Federal Agencies Make No Changes to QRM Definition

Six federal agencies issued notice on Tuesday that they will not modify their current definition of a Qualified Residential Mortgage.

The notice supports earlier feedback by the Mortgage Bankers Association and other industry trade groups that the current QRM definition should align with the Consumer Financial Protection Bureau’s definition of a Qualified Mortgage. MBA had cautioned that modifying the QRM definition before the CFPB issued final rules with respect to the Qualified Mortgage framework would be disruptive and cause confusion in the housing markets.

“After completing the review, the agencies have determined not to propose any change at this time to the definition of qualified residential mortgage, the community-focused residential mortgage exemption or the exemption for qualifying three-to-four unit residential mortgage loans,” the agencies said.

Pete Mills, MBA Senior Vice President of Residential Policy and Member Engagement, praised the agencies’ announcement. “The decision by the agencies to maintain consistency between the QRM and QM definitions is well-reasoned and should promote stability in the market,” he said. “Aligning the frameworks used for consumer and investor protections is sensible in theory and, more importantly, has worked well in practice over the past six years.”

In 2014, the agencies—the Office of the Comptroller of the Currency; the Securities and Exchange Commission; the Federal Reserve; the Federal Housing Finance Agency; the Federal Deposit Insurance Corp.; and HUD—established the equivalency of QRM with QM as defined in section 129C of the Truth in Lending Act. The objectives of the QRM framework are to ensure investors are confident in the quality of mortgages underlying securitizations and that borrowers are able to obtain financing for sustainable home loans.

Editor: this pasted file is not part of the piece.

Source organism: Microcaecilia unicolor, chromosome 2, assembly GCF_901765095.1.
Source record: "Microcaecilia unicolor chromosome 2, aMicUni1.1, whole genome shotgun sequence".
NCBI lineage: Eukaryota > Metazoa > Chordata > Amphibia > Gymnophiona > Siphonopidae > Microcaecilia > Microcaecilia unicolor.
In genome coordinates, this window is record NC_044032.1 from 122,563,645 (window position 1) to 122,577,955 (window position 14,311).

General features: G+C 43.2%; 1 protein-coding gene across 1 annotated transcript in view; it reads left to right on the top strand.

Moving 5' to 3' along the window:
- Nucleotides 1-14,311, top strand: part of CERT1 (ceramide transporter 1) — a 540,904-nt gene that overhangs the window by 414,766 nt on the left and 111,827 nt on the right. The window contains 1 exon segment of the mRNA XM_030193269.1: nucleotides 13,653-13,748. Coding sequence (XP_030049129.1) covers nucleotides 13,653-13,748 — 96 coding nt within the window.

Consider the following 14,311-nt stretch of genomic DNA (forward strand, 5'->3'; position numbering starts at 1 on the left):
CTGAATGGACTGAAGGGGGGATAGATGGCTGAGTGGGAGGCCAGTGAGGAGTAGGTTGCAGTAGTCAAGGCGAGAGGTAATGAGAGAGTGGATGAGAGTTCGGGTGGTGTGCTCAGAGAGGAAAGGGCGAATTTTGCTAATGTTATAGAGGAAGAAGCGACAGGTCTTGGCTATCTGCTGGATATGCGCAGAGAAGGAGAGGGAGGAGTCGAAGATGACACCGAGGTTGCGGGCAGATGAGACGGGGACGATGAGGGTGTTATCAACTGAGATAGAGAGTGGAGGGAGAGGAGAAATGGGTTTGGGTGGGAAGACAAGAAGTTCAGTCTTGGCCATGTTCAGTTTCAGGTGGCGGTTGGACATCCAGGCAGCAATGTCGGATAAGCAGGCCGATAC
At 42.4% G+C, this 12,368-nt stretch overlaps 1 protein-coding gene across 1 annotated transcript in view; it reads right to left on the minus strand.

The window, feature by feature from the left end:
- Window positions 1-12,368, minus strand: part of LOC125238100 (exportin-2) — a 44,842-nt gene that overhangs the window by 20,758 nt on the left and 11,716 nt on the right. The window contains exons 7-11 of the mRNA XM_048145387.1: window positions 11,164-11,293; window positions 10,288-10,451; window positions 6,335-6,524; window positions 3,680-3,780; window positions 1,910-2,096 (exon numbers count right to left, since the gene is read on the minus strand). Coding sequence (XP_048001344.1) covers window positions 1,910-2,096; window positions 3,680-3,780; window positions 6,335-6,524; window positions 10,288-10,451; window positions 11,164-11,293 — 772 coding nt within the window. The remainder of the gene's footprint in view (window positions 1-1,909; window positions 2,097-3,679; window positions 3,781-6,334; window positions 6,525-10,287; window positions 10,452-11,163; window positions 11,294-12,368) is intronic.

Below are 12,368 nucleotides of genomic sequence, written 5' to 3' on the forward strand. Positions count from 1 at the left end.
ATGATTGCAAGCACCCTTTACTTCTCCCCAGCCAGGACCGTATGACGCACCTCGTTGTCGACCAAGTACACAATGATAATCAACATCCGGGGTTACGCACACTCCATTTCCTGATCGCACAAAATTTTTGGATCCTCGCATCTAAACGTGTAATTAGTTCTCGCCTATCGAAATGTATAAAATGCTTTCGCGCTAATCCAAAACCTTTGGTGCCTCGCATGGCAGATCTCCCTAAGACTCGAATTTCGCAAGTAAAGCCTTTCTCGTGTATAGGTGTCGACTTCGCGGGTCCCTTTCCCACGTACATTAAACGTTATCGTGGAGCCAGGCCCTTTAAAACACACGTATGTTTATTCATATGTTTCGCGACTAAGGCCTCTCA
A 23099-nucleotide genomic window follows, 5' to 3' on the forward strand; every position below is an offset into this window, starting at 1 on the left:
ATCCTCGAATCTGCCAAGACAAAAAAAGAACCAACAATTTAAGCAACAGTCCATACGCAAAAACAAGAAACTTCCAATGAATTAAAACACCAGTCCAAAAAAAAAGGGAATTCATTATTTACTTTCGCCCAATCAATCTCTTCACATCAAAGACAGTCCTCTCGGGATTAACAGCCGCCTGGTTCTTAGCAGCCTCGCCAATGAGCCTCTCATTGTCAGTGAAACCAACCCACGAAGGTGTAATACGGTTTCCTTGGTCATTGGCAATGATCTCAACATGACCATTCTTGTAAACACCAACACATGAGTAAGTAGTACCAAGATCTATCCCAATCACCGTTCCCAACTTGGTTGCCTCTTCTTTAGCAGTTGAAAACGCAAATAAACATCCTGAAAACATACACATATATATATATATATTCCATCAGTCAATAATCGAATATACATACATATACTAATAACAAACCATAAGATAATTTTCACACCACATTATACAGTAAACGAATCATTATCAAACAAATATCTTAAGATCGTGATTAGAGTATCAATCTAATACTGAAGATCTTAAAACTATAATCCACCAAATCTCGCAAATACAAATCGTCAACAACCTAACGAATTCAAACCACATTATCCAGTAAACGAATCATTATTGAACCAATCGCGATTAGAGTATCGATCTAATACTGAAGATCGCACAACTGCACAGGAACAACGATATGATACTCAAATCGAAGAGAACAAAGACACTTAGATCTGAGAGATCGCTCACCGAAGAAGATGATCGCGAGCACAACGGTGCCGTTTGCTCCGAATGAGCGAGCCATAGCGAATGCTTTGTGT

A broad coalition, including MBA, lenders, insurers, real estate professionals, consumer advocacy organizations and civil rights groups supported these objectives; they said in the period since the QRM and QM frameworks have been in place, these objectives have been met, and the mortgage finance system has functioned well.

In December 2020, the CFPB finalized amendments to the Ability-to-Repay/Qualified Mortgage provisions of Regulation Z. The new rule revised the QM General Definition and will replace the GSE Patch and the standalone 43 percent debt-to-income (DTI) ratio threshold with a framework that continues to reinforce strong underwriting, safe product features, and affordability, by imposing a new rate spread cap.

Data analysis by the CFPB confirmed that the QRM standard need not be narrower than the standard for the new General QM Definition, showing alignment of the QRM and QM frameworks generates strong incentives for responsible lending and borrowing.

In a June letter, MBA and a half-dozen industry trade groups asked federal regulatory agencies to hold implementation of new credit risk retention guidelines until the CFPB implemented its updated Qualified Mortgage general definition. The letter notes while the agencies delayed the Qualified Residential Mortgage review until the CFPB issued final rules with respect to the Qualified Mortgage framework, and the CFPB has since delayed the timeline by which use of the revised QM General Definition becomes mandatory (although market participants have begun to voluntarily adopt the terms of final QM regulation, issued in December 2020), the associations strongly support the continued alignment of the QRM and QM frameworks.